Or, if I have someone with pulmonary symptoms, the mnemonic I teach in our emergency medicine course is, “Don’t make a HORID mistake.” Is it their heart (or CHF), obstruction, reactive airway disease, infection, or death from the P, pneumothorax? Those lists are timeless, and they help me. I use that cognitive checklist often so I don’t miss anything. Know that pilots, every single time they get in an airplane, they run a checklist so they don’t forget to do something basic, because checklists work.
I would recommend developing a system of feedback and accountability. That means leaving a really open door for feedback from your supervising or collaborating physician. I find that most people do not like to give negative feedback or things that could be perceived as negative that can really affect a friendship. You have to understand that, if you are committed to patient care, it is not about you, and it’s not about your fragile ego. Therefore, you, as the clinician, should go talk to doctors and nurses that work with you and say, “What would you recommend I work on?” I would say, “If there’s anything that you think I’m not doing well, could I get feedback on that?”
And really be open and honest. There are a couple of different kinds of feedback. I mean, people can give you feedback to build themselves up, and that’s not the kind of feedback that I’m talking about here. Find someone that you love and care for, and that’s emotionally mature, that can give you feedback and show you where you’re deficient. I suggest you go talk to some people that are close to you and say, “Is there one thing you recommend that I work on, or is there something you see me doing I should change?”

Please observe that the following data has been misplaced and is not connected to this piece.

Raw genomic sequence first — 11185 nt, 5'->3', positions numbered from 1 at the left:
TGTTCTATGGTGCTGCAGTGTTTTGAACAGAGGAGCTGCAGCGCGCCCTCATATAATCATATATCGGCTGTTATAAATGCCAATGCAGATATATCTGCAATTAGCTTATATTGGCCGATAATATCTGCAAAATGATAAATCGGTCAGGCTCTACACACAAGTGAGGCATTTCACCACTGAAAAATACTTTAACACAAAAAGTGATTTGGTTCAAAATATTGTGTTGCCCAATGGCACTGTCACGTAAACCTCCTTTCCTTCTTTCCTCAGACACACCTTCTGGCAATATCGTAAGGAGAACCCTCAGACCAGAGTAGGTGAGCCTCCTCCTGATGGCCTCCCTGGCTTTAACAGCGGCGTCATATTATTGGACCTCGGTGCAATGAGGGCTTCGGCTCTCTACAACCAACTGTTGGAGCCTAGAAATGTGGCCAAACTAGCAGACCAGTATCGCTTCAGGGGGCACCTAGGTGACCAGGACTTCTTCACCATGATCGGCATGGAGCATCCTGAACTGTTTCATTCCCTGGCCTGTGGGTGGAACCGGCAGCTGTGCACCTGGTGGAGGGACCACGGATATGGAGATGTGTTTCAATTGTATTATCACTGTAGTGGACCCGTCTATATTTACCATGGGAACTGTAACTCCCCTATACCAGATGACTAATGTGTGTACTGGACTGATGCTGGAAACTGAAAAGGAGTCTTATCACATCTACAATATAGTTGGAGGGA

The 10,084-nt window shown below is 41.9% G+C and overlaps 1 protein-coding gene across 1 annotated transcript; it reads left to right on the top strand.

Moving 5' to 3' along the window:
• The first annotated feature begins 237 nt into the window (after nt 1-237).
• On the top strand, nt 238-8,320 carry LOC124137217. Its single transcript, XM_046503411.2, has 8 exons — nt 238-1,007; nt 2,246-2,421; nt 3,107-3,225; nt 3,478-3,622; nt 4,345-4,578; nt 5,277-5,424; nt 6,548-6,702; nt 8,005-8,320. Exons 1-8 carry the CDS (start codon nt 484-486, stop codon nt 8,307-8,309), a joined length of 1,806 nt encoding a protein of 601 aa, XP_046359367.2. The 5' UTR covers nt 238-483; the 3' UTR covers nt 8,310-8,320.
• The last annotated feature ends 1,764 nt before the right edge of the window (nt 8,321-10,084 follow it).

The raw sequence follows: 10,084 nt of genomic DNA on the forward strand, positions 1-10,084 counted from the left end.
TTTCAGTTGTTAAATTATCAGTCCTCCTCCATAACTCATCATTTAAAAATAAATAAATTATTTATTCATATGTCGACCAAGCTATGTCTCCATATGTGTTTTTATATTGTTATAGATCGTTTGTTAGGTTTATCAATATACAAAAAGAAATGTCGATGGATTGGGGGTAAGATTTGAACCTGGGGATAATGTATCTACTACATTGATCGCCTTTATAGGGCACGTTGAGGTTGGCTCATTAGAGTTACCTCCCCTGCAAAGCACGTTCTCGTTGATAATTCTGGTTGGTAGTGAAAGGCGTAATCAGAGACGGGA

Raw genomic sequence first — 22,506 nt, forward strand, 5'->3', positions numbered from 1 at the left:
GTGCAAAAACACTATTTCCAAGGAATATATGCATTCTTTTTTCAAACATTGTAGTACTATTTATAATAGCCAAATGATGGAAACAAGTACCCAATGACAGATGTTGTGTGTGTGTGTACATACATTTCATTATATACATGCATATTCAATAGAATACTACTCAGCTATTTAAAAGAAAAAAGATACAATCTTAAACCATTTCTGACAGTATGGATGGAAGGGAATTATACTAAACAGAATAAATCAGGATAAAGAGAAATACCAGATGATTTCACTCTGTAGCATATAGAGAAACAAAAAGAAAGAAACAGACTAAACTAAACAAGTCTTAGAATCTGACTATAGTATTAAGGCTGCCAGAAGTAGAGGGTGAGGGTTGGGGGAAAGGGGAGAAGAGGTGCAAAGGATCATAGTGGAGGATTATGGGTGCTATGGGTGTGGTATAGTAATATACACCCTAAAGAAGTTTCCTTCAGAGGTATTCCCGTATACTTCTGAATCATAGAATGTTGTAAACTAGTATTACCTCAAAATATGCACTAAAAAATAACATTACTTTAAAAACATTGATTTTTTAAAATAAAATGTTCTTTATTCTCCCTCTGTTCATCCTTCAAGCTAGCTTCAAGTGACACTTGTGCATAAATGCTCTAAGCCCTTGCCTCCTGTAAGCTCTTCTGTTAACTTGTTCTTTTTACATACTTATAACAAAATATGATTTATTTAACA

Bruce Lee was a master martial artist. He taught a fighting style called Jeet Kwon Do, “the way of the intercepting fist.” He taught that a traditional martial arts style had a black strike kind of fighting pattern, where he said, “Why don’t you block and strike at the same time?” He tells the story of training this martial artist who was a black belt. The martial artist came in very closed minded and not open to learning. Every time Bruce would try to teach him something, the guy’s psychology was, “I know that. I know that. I know that.”
Then at the end of the training session, Bruce poured up some tea, and he let the tea overflow in his cup. And Bruce said to him, “You have to learn to empty your cup.” And that’s the last point I want to make in this newsletter. You have to keep room to learn. You always have to keep your mind open to taking in new content. If not, you can’t be taught anything. If you think you know everything, and if you think you’re at the terminal end of your knowledge, you’re close-minded and you won’t be open to learning.
As a clinician, as a father, as an entrepreneur, as a Christian, I love learning. I love having new insights. That’s been really transformative in my life. I belong to an entrepreneurs’ organization, where I meet with other group members who have successful businesses. We talk about business strategy in our lives. I joined this group because I really wanted to grow my business. It was not about friends.
I recently heard a TED Talk where they said the secret of happiness is relationships. That’s the subject of a Harvard study that’s been going on for 75 years. The study found that at the end of their lives, what ended up making people happiest were their relationships. It made me go, “I’m keeping a lot of people at arm’s distance because I’m more focused on my business than these relationships.” And it immediately changed my perspective and I said, “Okay, let me try to get to know these people at a deeper level, and be a better friend, and accept friendship in my life.” It’s been a really neat journey. So, I’m always open to learn and I would challenge you to do the same.
Thank you for reading this month’s newsletter.